Resveratrol (2005, 2017) & Macular Degeneration
Learn more about macular degeneration recommendations
Scientists report that resveratrol, taken orally, shows up in blood samples within 10 minutes of ingestion and is able to cross the semi-permeable blood-brain and blood-ocular barriers making it a valuable micronutrient for ocular conditions such as macular degeneration.
Researchers measured the trans-resveratrol (and its metabolites) concentrations in human eyes.
The researchers noted that the antioxidant, anti-inflammatory agent abilities of resveratrol, along with its capacity to inhibit formation of extra blood vessels make it valuable as a nutrient for macular degeneration.
Scientists determined that trans-resveratrol and three metabolites of resveratrol (especially resveratrol-3-O-sulfate) were found in eye tissue ) after taking dosages orally. Theese measurements help to define dosages in future treatment of ocular disease.
Researchers: S. Wang, Z. Wang, et al,
Published: Tissue Distribution of trans-Resveratrol and Its Metabolites after Oral Administration in Human Eyes, Journal of Ophthalmology, March, 2017.
Researchers have found that moderate wine drinking and antioxidant-rich diets may decrease risk of age-related macular degeneration. Development of this and other retinal conditions, such as proliferative vitreoretinopathy (PVR), is associated with oxidative stress in the retinal pigment epithelium (RPE), where the health of the retina is maintained by providing structural and nutritional support.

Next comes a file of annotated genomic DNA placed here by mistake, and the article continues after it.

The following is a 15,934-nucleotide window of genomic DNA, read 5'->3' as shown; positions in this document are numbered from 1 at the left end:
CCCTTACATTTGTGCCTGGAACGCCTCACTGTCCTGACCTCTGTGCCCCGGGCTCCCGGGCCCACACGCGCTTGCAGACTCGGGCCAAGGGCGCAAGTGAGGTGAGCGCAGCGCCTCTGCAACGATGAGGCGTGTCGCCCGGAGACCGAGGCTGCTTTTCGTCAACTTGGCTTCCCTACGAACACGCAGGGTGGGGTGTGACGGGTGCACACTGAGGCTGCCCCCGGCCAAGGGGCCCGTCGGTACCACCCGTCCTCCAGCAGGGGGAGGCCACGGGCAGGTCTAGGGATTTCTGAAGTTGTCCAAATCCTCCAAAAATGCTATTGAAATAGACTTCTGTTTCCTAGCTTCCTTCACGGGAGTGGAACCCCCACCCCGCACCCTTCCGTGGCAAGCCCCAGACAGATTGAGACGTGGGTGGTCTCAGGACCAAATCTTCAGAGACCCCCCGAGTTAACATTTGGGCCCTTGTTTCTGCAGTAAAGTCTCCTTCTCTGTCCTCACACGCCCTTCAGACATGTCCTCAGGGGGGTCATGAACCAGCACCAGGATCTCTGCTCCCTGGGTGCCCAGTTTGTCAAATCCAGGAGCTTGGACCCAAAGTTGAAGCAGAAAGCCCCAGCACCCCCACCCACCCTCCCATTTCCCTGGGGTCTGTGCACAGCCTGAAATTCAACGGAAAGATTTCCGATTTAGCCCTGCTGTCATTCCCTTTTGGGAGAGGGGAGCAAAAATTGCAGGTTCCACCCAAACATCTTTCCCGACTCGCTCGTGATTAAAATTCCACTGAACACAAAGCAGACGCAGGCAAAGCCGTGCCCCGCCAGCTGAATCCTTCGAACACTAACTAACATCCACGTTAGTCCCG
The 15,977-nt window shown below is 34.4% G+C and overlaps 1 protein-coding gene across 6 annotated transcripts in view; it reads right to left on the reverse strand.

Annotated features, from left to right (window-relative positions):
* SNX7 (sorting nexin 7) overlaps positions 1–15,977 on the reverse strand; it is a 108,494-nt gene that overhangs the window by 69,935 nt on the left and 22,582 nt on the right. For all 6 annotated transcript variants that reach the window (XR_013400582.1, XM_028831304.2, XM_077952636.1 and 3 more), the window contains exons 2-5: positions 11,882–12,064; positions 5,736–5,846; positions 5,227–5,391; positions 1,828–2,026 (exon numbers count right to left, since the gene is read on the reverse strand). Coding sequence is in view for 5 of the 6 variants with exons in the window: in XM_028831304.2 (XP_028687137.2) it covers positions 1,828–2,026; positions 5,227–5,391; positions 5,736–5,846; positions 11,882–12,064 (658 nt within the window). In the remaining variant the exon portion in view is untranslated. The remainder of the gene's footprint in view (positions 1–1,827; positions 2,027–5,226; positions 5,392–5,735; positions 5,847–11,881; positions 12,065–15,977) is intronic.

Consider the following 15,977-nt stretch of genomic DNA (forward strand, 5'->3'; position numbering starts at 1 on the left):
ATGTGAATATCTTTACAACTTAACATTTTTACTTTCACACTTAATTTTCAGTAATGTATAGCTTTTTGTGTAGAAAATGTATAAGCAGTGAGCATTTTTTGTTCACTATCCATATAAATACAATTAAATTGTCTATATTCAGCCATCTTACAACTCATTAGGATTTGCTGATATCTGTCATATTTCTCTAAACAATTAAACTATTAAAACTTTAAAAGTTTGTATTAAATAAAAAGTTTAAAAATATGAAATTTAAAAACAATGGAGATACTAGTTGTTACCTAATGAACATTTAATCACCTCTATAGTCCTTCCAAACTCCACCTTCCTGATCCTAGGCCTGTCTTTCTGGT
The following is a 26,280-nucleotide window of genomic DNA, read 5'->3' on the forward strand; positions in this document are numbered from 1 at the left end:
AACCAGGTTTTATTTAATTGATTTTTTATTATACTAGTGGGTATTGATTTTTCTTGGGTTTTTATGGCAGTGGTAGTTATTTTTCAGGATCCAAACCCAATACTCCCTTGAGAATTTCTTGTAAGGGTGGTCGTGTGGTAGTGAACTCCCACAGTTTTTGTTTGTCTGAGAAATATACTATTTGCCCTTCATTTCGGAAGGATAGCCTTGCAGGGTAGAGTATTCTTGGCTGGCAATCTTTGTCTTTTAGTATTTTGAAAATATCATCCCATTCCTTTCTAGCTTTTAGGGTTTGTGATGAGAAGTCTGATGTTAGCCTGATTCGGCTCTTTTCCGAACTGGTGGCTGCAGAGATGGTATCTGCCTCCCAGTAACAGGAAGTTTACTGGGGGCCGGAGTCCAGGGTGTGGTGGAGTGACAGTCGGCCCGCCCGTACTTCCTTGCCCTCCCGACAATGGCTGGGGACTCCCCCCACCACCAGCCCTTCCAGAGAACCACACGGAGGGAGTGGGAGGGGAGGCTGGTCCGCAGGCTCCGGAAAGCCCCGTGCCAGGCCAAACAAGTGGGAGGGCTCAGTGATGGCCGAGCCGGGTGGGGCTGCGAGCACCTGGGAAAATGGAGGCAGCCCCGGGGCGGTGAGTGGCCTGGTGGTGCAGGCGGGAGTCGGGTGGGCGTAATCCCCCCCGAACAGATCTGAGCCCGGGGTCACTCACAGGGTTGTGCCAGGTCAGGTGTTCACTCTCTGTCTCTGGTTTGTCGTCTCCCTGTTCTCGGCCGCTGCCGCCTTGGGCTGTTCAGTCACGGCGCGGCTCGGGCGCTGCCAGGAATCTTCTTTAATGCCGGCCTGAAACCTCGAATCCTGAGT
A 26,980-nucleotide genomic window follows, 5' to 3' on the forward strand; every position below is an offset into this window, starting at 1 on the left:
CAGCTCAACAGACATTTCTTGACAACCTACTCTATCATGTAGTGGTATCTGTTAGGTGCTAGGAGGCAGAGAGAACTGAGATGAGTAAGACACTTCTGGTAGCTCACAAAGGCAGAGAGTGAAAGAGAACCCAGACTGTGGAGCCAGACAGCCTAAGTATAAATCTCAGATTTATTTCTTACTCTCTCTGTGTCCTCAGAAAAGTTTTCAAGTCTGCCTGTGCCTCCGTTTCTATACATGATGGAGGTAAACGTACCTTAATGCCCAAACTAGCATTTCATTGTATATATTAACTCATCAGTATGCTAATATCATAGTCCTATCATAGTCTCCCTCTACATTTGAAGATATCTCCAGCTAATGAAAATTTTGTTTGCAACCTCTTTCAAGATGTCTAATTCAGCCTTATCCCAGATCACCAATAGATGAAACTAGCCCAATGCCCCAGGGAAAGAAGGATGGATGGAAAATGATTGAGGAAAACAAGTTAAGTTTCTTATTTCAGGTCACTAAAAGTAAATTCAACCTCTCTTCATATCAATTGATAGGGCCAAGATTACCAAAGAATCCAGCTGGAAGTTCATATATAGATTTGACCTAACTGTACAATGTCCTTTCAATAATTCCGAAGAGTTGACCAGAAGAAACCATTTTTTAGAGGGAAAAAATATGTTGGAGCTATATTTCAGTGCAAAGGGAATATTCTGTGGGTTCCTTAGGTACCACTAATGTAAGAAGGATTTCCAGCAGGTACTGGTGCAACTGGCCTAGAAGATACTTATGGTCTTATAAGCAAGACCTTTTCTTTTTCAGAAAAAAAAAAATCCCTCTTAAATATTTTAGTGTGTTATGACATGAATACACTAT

The researchers indicate that resveratrol, a red wine polyphenol, may be responsible, in part, for these health benefits. To test this hypothesis, the antioxidant and antiproliferative effects of resveratrol were examined in a human RPE cell line (designated ARPE-19). The results suggest that resveratrol can reduce oxidative stress and hyperproliferation of the RPE.
Researchers: R.E. King, K.D. Kent, et al,
Published: Resveratrol reduces oxidation and proliferation of human retinal pigment epithelial cells via extracellular signal-regulated kinase inhibition, Chemico-Biological Interacttions, January, 2005.